“I had some wonderful opportunities to learn under fabulous professors, and it was a tremendous growth opportunity for me as an individual,” says Pancho. “The counseling skills I learned, I use now in my day-to-day interactions with community members, colleagues, and in group settings to analyze what’s happening and see how I can offer support.”

Pancho, who is of Filipino descent, says that generous scholarships and the guidance of Tennyson Wright, PhD, CRC, professor emeritus and the program’s first Black faculty member, greatly impacted her decision to apply for the program. In a USF oral history, Wright discussed how a grant from the U.S. Department of Education helped promote diversity in the program by recruiting and training minorities to enter the profession.

“I assumed responsibility for recruiting students and developing them, along with the other faculty members, and graduating and placing those students. I felt that I was very successful. In fact, I believe the program was very successful,” said Wright. “We were able to recruit a lot of individuals locally as well as from around the Southeast.”

Even in its fifth decade, the CRMHC continues to grow and evolve. Just this year, the program launched its newest degree: an online Master of Arts in Rehabilitation Counseling & Disability Sciences, which emphasizes psychological, social, medical, and vocational aspects of disability and prepares graduates for careers as rehabilitation counselors and professional disability specialists. The online aspect makes the program accessible to students who may be working full-time or reside outside of the Tampa Bay area. With its talented faculty and staff leading the charge through innovative instruction and impactful research, there is no doubt that CRMHC will continue to be a leader in creating a more inclusive and diverse field, with hope for a world with more acceptance of our neighbors with differences.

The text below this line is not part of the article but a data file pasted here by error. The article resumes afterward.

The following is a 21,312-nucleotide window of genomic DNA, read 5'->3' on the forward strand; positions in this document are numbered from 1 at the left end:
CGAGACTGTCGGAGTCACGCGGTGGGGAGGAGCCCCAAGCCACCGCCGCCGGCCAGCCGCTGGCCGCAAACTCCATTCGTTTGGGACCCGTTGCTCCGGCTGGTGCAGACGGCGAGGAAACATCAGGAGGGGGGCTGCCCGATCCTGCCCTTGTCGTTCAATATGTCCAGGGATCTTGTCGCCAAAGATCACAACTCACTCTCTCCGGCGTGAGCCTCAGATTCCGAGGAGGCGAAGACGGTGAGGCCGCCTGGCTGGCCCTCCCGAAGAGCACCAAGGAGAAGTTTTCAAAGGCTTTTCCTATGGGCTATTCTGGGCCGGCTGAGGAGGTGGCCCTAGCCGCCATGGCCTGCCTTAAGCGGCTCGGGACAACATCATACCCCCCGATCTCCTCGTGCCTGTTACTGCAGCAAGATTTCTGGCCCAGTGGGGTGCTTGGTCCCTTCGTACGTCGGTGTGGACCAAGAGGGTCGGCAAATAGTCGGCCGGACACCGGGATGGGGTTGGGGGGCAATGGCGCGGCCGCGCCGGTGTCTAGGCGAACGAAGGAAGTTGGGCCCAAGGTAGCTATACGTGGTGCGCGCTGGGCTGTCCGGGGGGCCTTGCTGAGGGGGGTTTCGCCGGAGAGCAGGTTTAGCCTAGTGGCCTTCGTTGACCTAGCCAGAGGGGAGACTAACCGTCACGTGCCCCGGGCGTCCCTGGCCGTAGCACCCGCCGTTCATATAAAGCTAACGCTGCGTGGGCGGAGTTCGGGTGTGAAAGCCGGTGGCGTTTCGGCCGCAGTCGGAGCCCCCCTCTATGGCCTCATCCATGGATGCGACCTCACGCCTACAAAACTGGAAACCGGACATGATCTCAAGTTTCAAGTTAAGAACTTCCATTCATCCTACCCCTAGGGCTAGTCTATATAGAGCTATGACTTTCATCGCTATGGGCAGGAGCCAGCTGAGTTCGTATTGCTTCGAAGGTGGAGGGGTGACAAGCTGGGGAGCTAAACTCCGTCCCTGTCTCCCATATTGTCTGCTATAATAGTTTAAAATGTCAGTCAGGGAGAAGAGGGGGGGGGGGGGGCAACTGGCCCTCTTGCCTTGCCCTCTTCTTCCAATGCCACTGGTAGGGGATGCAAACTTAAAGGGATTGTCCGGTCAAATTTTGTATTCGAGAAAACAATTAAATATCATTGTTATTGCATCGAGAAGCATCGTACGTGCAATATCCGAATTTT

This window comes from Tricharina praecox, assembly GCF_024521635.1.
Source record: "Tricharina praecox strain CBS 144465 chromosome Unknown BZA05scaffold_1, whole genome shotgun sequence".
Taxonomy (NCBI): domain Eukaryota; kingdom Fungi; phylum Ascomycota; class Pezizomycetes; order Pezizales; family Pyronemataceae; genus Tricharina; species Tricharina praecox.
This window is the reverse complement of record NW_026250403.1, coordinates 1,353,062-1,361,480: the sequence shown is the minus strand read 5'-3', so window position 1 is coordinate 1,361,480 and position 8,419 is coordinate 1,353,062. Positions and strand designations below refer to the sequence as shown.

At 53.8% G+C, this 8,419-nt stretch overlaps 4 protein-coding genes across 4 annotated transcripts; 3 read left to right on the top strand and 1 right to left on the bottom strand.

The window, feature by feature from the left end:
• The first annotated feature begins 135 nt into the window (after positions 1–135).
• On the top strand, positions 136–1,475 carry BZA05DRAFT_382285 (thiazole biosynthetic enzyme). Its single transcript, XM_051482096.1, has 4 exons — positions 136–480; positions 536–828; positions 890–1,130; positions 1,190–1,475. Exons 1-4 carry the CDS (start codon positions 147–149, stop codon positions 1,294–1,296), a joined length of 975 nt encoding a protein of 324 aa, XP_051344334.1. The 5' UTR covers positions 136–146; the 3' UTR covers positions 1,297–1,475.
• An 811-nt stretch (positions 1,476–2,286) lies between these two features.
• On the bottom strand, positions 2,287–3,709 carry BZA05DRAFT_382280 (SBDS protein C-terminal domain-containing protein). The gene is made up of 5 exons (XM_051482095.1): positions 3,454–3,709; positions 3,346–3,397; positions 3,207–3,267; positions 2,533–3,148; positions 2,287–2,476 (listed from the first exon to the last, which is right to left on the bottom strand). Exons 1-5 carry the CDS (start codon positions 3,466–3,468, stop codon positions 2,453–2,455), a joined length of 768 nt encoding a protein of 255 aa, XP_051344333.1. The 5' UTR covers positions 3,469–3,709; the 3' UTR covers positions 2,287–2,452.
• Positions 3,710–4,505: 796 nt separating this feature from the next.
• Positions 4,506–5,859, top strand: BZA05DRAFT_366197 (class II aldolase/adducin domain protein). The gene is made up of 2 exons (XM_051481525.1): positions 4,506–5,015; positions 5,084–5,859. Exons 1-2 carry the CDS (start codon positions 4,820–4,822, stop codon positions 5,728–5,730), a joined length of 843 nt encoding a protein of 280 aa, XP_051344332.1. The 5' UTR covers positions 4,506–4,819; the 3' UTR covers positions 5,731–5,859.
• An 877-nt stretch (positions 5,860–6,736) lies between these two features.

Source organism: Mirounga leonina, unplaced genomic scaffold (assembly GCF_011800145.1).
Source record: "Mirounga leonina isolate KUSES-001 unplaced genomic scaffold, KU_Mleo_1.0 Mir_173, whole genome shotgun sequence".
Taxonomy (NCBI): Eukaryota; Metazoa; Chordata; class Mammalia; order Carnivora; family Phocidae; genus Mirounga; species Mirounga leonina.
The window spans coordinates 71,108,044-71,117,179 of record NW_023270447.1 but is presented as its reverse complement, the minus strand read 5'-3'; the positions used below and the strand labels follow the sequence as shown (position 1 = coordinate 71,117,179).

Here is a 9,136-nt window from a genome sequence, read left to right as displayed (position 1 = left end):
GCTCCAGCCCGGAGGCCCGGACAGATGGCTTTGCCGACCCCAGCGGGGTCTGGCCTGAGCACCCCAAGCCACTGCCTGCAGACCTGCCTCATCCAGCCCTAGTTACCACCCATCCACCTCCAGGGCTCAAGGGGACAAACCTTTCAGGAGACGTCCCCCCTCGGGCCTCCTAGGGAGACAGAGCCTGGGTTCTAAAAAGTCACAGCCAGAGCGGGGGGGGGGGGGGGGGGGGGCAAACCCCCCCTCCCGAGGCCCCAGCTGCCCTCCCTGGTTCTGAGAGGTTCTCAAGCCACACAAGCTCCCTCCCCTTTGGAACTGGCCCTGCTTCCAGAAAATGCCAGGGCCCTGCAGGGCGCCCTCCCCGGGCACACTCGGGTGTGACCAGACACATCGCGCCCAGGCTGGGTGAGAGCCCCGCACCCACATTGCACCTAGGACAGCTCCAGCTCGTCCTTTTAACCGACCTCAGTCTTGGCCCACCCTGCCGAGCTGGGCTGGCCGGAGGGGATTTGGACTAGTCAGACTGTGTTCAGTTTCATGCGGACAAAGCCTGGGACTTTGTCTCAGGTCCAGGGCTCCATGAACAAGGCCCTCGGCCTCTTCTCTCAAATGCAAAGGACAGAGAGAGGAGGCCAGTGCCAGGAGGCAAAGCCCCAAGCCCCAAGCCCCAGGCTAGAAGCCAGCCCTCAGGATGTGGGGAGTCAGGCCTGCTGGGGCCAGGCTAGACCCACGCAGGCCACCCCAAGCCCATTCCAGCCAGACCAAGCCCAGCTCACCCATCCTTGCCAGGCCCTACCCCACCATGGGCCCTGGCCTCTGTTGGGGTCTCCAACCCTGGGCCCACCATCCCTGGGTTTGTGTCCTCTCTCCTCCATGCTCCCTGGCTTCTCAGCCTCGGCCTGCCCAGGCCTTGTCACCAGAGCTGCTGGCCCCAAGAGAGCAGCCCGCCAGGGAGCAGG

“It is wonderful to think about how our faculty has had an impact on so many students over the past five decades, and in-turn, those students have gone on to have tremendous impact on the world,” says Chou. “It is my hope that we continue to see this program grow and continue to empower students to become leader in this important profession.”

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About College of Behavioral & Community Sciences News

The Mission of the College of Behavioral and Community Sciences (CBCS) is to advance knowledge through interdisciplinary teaching, research, and service that improves the capacity of individuals, families, and diverse communities to promote productive, satisfying, healthy, and safe lives across the lifespan. CBCS envisions the college as a globally recognized leader that creates innovative solutions to complex conditions that affect the behavior and well-being of individuals, families, and diverse communities.